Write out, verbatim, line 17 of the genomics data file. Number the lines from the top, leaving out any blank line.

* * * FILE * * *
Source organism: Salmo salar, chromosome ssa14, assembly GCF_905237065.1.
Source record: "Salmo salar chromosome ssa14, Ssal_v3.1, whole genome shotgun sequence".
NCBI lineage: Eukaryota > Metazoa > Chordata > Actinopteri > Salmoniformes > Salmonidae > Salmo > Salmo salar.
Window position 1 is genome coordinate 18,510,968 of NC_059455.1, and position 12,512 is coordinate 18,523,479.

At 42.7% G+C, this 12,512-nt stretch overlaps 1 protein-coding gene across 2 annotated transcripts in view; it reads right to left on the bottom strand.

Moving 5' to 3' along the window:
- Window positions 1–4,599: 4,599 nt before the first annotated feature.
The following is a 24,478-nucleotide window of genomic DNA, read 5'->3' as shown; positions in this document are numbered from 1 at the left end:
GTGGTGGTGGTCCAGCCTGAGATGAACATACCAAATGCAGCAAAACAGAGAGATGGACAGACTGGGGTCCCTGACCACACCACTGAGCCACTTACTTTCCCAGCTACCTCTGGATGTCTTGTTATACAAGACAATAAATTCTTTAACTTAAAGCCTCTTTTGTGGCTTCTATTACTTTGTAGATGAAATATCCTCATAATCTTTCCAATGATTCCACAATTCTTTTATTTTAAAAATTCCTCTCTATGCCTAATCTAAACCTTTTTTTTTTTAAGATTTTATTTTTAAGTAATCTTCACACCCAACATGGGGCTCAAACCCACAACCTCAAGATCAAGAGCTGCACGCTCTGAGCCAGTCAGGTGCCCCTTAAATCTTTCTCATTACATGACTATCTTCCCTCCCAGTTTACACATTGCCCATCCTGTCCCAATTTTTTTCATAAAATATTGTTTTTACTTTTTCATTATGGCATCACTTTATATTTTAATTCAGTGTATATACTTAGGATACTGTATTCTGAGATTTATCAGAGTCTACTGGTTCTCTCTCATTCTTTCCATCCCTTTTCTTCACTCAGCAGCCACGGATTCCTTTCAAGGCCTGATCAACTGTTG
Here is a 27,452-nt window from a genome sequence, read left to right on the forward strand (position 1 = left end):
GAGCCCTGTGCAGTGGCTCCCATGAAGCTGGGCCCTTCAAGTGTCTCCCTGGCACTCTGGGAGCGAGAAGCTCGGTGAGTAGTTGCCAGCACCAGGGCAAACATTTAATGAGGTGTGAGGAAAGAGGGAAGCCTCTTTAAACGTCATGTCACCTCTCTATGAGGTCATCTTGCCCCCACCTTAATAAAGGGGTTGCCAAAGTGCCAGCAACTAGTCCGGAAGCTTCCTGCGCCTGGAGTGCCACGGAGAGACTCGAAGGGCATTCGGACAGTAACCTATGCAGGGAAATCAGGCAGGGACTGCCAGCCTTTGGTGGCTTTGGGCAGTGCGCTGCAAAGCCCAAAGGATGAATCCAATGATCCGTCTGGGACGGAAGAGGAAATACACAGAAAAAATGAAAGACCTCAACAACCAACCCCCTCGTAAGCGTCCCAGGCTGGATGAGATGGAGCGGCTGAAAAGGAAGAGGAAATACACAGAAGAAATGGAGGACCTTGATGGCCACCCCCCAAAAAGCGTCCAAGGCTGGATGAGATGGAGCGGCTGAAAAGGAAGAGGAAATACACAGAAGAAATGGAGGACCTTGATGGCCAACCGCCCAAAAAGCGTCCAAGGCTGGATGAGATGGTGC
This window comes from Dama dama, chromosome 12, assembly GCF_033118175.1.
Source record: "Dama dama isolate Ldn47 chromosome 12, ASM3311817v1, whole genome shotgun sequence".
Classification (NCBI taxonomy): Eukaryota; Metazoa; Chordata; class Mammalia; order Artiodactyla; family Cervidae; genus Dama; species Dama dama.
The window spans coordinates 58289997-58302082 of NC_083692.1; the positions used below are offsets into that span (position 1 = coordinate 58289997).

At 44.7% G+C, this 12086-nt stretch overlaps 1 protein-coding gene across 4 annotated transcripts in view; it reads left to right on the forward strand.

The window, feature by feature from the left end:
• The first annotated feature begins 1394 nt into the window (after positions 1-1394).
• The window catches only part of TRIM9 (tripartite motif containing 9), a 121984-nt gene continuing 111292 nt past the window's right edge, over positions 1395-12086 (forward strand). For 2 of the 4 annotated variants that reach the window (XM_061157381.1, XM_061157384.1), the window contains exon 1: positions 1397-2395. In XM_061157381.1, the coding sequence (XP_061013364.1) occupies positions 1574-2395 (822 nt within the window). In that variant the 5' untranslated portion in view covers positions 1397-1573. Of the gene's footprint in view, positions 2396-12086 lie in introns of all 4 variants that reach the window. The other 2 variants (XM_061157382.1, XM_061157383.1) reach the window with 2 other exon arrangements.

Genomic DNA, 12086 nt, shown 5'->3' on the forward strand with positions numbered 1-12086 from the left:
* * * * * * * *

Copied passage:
The window, feature by feature from the left end: